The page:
2007 – 2008 financial crisis. Due to the implementation of neoliberalist
policies such as deregulation and liberalisation 20 to 30 years prior, world
trade dropped and developing countries whose economies were built on exporting
raw materials saw a great downturn (MacKinnon and Cumbers, 2007, pp106 &
218). Countries that saw economic growth during the 2000s suffered
dramatically, a real turn around for Ireland the ‘Celtic Tiger’, which suddenly
became one of Europe’s weakest economies (MacKinnon and Cumbers, 2007, pp218).
However, one country in particular did not see such problems, China, due to its
vast amount of infrastructure spending, was still able to keep production and
growth rates high during this period (MacKinnon and Cumbers, 2007, pp218).

 

The growth in Multinational
Corporations (MNCs) was mainly to do with state policy changes brought about since
Keynesianism was discarded (MacKinnon and Cumbers, 2007, pp106). The opening up
of national economies led to governments turning their focus to low tax and
inflation rates and more flexible labour (MacKinnon and cumbers, 2007, pp107). In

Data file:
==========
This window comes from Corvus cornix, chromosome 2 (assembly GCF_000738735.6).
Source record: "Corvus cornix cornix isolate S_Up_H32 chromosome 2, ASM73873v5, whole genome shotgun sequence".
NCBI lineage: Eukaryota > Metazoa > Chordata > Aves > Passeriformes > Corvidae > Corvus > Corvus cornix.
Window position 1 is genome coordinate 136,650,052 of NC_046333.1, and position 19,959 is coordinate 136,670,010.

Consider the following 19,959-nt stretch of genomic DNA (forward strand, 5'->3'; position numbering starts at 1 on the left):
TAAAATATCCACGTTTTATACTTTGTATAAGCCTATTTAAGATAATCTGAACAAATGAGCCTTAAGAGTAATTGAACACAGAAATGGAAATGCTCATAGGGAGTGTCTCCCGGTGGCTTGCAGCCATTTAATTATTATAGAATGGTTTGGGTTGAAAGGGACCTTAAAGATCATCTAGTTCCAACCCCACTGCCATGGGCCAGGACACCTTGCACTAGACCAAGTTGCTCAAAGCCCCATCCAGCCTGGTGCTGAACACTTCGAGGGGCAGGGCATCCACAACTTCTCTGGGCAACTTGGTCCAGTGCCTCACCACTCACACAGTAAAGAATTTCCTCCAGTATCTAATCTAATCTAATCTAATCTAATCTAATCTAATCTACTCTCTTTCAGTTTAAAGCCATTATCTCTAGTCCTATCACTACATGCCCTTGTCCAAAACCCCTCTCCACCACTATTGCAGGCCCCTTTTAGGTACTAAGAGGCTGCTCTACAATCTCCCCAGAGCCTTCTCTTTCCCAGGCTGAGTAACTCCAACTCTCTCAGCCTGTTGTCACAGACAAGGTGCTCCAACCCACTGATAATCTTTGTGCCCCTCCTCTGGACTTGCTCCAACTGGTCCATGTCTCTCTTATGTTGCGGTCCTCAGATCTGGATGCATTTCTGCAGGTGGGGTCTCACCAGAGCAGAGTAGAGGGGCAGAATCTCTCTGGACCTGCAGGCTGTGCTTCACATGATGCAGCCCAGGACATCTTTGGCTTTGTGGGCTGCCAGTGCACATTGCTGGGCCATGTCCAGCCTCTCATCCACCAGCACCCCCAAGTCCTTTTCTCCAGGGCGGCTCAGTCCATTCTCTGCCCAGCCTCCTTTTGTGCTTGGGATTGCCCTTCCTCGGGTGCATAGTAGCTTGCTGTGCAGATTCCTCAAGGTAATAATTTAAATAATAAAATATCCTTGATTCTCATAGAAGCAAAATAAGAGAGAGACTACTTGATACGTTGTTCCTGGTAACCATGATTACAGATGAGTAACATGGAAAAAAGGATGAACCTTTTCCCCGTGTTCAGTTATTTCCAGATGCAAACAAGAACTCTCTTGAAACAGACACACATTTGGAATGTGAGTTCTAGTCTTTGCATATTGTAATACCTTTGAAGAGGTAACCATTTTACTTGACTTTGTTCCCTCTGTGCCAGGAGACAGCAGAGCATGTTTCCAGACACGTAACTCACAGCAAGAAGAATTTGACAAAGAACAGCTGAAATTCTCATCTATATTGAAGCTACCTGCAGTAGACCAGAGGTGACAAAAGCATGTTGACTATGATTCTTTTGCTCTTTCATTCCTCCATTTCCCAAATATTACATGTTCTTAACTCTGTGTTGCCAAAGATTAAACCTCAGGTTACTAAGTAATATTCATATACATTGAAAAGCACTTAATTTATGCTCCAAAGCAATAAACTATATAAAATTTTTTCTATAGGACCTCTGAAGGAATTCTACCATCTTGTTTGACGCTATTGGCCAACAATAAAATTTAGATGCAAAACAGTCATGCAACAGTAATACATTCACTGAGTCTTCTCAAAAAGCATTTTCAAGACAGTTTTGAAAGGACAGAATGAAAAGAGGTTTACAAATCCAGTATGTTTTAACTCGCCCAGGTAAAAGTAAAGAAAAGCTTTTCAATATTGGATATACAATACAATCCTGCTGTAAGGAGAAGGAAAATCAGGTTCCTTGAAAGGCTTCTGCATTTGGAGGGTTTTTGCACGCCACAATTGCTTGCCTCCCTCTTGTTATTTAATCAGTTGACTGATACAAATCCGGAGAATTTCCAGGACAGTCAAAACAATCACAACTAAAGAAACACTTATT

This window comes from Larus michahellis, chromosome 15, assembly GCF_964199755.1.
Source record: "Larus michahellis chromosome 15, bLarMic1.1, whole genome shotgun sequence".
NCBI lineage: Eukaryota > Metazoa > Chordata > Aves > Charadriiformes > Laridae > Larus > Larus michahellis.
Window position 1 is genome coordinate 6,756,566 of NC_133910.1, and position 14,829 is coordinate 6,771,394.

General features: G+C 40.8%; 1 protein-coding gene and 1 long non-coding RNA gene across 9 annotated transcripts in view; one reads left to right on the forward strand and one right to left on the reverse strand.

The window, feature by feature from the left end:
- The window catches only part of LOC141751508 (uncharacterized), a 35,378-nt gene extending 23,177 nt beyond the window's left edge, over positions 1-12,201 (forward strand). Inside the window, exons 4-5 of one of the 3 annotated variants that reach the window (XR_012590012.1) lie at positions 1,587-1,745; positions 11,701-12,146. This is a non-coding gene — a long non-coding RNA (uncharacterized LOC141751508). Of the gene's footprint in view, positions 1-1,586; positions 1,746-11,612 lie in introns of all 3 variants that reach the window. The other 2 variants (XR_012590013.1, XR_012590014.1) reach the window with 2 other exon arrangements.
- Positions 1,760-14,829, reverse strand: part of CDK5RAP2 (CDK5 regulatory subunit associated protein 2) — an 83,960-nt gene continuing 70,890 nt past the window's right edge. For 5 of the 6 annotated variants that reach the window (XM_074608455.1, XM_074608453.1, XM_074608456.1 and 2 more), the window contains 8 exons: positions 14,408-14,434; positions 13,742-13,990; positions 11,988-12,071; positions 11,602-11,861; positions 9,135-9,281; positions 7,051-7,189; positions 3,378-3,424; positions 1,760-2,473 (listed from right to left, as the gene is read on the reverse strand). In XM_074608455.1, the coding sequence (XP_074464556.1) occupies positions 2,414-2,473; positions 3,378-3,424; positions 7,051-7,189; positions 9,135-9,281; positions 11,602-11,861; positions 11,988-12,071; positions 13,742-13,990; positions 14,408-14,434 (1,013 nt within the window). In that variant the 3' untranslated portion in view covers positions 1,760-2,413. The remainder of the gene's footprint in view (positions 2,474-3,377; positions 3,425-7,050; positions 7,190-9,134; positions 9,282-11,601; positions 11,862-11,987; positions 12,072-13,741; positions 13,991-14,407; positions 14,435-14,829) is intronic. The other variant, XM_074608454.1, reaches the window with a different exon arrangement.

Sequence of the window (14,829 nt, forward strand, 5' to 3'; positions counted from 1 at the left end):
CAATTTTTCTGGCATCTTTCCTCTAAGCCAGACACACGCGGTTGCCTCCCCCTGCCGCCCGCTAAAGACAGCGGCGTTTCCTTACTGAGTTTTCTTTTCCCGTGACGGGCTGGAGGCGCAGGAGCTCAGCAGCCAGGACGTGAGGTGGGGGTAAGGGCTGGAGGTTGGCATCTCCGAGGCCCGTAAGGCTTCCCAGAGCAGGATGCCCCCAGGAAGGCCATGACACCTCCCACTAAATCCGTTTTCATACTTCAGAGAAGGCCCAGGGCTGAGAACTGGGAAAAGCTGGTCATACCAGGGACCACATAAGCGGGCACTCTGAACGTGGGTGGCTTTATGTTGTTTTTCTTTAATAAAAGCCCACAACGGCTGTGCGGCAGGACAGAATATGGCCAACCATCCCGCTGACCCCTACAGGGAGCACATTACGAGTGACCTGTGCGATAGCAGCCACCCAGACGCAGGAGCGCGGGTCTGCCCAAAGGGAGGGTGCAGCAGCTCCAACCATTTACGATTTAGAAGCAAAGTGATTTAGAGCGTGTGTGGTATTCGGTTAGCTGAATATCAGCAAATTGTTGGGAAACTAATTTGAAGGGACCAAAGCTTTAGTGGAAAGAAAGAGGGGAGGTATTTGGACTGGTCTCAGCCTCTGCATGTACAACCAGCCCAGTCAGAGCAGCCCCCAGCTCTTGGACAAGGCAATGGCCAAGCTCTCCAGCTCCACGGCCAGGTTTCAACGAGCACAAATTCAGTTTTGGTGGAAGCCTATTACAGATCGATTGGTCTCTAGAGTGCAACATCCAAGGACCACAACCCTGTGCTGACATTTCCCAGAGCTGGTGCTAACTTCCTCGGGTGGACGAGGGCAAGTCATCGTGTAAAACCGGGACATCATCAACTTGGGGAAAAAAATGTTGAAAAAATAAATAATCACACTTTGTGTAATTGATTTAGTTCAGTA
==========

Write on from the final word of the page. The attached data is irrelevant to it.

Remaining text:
order for developing countries to receive loans and grants from the IMF and
World Bank, strict rules and conditions were imposed, including partaking in
Structural Adjustment Programmes, which are designed to advance a countries
foreign investment climate in three ways: ridding of trade and investment
regulations, cutting government spending and promoting exports (Chebucto,
n.d.).

 

China: Its Emergence as the “Workshop
of the World”

 

Due to the opening up to
foreign trade and investment in China in 1979, an unprecedented rate of growth
was seen by the country 1980 to 2003: 9.5% growth/year, 2003 to 2008: 10%
growth/year (MacKinnon and Cumbers, 2007, pp105). This growth has decelerated
slightly since the recession but is still a strong 6-7% ahead of the global
average (Spark, 2013). At the time when many economies saw their growth
decline, during 2007 and 2012, Chinas GDP grew by a notable 60% (Spark, 2013).
During the mid-20th century China was categorised as one of the
“poorest countries in the world” which was mainly at fault due to its very weak
health and educational systems, in addition to this, wars completely destroyed parts
of the country (Spark, 2007). The Maoist period of stagnation from 1949 to 1978
was crucial in providing China with a strong economic base as during this time
GDP had already started to increase by ~5% per year alongside life expectancy
(Spark, 2007). 

 

In order for China to attract
foreign investment, four Special Economic Zones (SEZs) were created in 1979